With the Black History Month being celebrated in the United states and Canada every February the injustices, prejudice, discrimination and what not taking place, the colored child is facing a higher risk of feeling left out. What they see is what they have built up in their memories. Showing that black skin is discriminated means they will want to have their skin bleached so that they look lighter.
Not once, not twice, I have heard children, mostly young girls talk about how they want to be lighter and beautiful when they grow up. Society has instilled the mentality of light being beautiful and dark being ugly. Look at it this way, while growing up, dark was mostly associated with evil or bad. Now the same was instilled in terms of skin complexion. Darker skinned children were often the ones on the wrong. Now this kind of ideology has gotten many ladies and even men going for skin lightening procedures. The black child has noticed this and now wants to be lighter.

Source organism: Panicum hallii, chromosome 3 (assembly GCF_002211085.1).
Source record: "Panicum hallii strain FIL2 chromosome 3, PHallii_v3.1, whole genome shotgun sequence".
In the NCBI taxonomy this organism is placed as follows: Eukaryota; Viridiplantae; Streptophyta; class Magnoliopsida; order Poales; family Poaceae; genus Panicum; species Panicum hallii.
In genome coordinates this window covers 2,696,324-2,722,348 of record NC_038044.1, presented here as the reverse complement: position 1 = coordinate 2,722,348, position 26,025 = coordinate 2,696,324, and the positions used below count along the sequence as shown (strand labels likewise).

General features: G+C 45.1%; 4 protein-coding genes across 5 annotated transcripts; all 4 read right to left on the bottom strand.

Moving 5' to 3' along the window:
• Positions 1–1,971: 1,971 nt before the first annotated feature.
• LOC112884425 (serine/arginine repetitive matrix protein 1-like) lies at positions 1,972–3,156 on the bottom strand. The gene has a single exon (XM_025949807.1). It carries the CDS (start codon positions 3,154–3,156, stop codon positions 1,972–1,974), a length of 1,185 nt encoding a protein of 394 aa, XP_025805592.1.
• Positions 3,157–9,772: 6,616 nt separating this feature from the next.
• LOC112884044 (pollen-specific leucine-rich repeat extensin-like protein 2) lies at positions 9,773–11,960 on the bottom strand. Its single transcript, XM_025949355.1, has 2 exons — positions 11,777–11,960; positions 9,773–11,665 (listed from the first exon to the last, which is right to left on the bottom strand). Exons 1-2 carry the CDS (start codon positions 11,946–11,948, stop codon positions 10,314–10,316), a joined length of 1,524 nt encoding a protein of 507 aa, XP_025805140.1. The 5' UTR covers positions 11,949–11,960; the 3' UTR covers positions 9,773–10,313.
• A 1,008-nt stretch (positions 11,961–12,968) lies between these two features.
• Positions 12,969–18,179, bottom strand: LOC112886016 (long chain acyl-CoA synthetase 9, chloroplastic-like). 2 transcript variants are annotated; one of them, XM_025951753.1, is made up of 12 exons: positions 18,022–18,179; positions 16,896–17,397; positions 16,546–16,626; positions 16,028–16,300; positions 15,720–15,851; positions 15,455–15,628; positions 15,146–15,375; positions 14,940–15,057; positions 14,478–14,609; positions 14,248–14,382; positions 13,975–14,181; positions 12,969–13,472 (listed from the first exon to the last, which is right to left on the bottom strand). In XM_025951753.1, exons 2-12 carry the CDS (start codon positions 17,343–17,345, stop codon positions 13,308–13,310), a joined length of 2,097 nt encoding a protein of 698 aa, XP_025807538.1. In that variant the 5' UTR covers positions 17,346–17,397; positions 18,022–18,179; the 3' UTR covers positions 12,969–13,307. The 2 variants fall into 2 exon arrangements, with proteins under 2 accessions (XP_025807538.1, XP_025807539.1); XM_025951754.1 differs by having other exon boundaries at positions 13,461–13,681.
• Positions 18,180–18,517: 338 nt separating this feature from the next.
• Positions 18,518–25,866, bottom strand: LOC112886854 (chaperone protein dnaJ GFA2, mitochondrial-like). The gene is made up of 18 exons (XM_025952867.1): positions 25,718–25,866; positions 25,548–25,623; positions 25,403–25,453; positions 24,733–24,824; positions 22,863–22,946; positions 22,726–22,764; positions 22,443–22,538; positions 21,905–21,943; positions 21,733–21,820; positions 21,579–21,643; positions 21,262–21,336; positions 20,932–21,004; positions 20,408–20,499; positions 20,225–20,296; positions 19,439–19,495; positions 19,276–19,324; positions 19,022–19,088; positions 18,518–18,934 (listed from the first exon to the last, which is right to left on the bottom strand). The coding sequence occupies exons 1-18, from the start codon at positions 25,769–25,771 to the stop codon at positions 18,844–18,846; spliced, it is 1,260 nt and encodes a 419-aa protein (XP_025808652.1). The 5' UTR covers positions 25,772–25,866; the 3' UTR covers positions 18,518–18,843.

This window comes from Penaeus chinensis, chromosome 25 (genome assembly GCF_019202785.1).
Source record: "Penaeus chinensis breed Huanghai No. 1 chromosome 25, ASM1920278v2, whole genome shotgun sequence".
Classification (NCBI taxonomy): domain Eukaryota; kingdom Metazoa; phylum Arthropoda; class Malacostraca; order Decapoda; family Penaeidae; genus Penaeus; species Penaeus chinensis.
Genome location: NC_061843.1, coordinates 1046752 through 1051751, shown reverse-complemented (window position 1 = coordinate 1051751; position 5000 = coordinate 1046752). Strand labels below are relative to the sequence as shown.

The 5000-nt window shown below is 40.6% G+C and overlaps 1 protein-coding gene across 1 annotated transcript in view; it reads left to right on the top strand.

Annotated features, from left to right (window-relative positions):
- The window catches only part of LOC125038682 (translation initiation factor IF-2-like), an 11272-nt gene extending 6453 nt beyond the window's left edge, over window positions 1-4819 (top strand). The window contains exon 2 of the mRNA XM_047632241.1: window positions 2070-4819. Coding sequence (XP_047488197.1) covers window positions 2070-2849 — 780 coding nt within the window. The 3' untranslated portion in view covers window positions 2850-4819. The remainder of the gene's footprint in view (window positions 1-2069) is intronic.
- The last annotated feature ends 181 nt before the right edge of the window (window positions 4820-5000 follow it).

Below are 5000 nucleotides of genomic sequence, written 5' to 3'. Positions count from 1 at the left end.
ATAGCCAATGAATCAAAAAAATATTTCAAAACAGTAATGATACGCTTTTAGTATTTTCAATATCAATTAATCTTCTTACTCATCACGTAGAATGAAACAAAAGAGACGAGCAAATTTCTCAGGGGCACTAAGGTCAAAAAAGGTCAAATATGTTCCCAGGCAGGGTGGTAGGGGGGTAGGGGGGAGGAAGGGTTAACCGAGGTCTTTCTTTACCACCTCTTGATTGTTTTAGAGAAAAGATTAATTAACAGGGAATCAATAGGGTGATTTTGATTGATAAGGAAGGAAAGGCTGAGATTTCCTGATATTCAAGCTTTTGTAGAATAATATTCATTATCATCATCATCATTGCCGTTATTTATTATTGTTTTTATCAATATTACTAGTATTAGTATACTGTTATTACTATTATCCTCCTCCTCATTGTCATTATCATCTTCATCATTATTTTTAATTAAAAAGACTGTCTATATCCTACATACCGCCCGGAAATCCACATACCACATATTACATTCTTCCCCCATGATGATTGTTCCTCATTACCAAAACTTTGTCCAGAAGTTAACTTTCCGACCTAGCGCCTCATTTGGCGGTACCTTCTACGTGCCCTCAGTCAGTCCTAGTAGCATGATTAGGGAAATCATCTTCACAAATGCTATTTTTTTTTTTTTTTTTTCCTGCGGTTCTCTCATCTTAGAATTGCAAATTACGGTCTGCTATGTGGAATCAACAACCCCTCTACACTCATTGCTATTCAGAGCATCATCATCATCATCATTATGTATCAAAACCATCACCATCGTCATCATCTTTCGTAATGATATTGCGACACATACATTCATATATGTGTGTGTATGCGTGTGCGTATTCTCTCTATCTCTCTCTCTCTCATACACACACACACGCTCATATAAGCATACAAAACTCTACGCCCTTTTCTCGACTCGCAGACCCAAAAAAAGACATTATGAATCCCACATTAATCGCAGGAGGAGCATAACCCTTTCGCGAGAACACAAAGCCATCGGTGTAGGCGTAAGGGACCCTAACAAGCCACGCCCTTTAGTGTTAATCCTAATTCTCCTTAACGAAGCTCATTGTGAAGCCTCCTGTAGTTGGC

One particular celebrity has come out to encourage the black child to embrace his or her skin color. Lupita Nyong’o’s book Sulwe, aims at giving confidence back to every child. Through her twitter account in 2019, Lupita says, “colorism, society’s preference for lighter skin is alive and well. It’s not just prejudice reserved for places with a largely white population. Throughout the world…there is a popular sentiment that lighter is brighter.” That was her motivation to write the book Sulwe.